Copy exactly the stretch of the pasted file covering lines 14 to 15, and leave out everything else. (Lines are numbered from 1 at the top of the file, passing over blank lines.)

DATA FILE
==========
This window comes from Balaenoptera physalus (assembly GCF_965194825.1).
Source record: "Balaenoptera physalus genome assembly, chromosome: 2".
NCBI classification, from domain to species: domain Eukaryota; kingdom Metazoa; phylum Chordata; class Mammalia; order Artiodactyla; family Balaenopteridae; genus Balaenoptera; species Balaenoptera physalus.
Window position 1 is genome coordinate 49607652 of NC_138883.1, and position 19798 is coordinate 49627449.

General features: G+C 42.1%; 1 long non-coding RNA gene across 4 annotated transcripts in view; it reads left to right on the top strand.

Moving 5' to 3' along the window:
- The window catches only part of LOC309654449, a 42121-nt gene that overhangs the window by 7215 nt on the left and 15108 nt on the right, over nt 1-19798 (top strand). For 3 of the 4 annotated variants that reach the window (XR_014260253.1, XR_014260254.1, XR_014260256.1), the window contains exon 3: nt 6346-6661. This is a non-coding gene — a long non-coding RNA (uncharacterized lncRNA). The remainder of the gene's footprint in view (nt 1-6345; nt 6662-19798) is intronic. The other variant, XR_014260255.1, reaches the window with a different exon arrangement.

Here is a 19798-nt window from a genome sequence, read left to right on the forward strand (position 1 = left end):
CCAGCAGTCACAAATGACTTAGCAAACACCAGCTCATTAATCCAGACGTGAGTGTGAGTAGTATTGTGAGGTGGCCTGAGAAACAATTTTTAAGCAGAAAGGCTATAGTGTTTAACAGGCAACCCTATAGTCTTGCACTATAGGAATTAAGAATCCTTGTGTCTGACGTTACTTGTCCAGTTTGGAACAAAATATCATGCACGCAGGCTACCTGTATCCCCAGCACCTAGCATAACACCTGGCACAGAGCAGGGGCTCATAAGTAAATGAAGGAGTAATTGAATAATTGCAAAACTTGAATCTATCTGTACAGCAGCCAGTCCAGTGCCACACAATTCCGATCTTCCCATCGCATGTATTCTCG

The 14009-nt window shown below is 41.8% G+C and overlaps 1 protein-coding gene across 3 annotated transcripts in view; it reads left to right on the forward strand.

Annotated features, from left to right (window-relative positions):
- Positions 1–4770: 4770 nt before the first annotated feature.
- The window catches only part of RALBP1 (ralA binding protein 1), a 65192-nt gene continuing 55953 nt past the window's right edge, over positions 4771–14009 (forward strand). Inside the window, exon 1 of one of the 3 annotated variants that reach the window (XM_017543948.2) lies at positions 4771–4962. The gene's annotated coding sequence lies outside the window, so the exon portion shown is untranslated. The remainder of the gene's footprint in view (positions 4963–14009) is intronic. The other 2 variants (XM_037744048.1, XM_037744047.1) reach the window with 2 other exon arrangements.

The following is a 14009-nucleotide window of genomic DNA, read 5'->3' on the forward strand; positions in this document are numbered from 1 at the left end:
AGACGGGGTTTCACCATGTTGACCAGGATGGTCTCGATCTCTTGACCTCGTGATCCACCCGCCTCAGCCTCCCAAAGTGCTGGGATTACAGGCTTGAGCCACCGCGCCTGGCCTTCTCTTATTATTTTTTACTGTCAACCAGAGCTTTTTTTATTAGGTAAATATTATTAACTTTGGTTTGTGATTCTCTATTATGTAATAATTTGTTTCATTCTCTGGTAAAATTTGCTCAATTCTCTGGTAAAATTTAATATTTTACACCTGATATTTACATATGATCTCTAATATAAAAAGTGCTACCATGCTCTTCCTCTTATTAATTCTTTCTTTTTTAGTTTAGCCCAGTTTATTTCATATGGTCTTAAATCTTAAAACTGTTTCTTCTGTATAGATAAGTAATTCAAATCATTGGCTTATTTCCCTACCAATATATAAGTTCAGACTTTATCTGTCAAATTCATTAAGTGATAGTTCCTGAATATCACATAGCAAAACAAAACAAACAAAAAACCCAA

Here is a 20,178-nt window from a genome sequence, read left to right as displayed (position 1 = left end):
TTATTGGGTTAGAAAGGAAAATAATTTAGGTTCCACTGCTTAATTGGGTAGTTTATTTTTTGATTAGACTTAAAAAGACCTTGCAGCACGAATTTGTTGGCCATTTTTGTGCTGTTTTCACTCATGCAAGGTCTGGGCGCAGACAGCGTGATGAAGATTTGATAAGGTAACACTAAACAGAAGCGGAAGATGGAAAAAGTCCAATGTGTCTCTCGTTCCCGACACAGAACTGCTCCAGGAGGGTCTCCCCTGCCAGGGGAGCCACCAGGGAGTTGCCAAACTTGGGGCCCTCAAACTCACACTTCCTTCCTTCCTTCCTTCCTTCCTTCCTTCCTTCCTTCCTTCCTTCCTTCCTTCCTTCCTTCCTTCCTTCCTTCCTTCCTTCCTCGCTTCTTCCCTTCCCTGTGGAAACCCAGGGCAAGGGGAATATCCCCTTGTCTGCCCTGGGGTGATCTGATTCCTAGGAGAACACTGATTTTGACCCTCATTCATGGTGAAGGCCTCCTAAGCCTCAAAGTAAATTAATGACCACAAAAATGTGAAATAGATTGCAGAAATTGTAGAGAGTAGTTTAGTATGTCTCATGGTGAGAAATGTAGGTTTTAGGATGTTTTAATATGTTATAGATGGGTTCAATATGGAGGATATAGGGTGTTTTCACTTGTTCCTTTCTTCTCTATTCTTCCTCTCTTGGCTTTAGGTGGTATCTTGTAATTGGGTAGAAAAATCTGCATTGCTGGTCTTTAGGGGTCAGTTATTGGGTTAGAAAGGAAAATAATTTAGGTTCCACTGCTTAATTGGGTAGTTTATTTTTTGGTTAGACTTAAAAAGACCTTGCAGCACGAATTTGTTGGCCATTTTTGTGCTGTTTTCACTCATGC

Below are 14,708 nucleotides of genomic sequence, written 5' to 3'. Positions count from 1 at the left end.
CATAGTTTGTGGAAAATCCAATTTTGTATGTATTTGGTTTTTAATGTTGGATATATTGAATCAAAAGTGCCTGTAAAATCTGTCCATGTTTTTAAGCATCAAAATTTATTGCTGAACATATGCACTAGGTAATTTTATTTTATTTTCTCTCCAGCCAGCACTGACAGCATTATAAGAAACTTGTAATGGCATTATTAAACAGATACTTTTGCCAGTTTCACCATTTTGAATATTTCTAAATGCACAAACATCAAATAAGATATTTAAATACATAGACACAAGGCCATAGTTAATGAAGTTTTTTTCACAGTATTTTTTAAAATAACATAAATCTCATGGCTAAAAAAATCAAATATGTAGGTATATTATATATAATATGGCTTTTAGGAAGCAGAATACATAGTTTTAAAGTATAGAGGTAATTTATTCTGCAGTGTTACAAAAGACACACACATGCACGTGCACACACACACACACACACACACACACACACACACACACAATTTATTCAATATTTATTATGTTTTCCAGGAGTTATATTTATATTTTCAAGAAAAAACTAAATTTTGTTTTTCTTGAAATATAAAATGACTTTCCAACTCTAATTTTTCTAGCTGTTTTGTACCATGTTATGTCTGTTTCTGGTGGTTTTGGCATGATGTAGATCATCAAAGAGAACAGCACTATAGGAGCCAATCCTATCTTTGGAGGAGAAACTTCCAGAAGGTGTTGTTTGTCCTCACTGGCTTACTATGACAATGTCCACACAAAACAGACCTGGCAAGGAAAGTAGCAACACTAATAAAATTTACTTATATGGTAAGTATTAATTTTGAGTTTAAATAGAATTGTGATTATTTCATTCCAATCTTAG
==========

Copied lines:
The following is a 14009-nucleotide window of genomic DNA, read 5'->3' on the forward strand; positions in this document are numbered from 1 at the left end:
AGACGGGGTTTCACCATGTTGACCAGGATGGTCTCGATCTCTTGACCTCGTGATCCACCCGCCTCAGCCTCCCAAAGTGCTGGGATTACAGGCTTGAGCCACCGCGCCTGGCCTTCTCTTATTATTTTTTACTGTCAACCAGAGCTTTTTTTATTAGGTAAATATTATTAACTTTGGTTTGTGATTCTCTATTATGTAATAATTTGTTTCATTCTCTGGTAAAATTTGCTCAATTCTCTGGTAAAATTTAATATTTTACACCTGATATTTACATATGATCTCTAATATAAAAAGTGCTACCATGCTCTTCCTCTTATTAATTCTTTCTTTTTTAGTTTAGCCCAGTTTATTTCATATGGTCTTAAATCTTAAAACTGTTTCTTCTGTATAGATAAGTAATTCAAATCATTGGCTTATTTCCCTACCAATATATAAGTTCAGACTTTATCTGTCAAATTCATTAAGTGATAGTTCCTGAATATCACATAGCAAAACAAAACAAACAAAAAACCCAA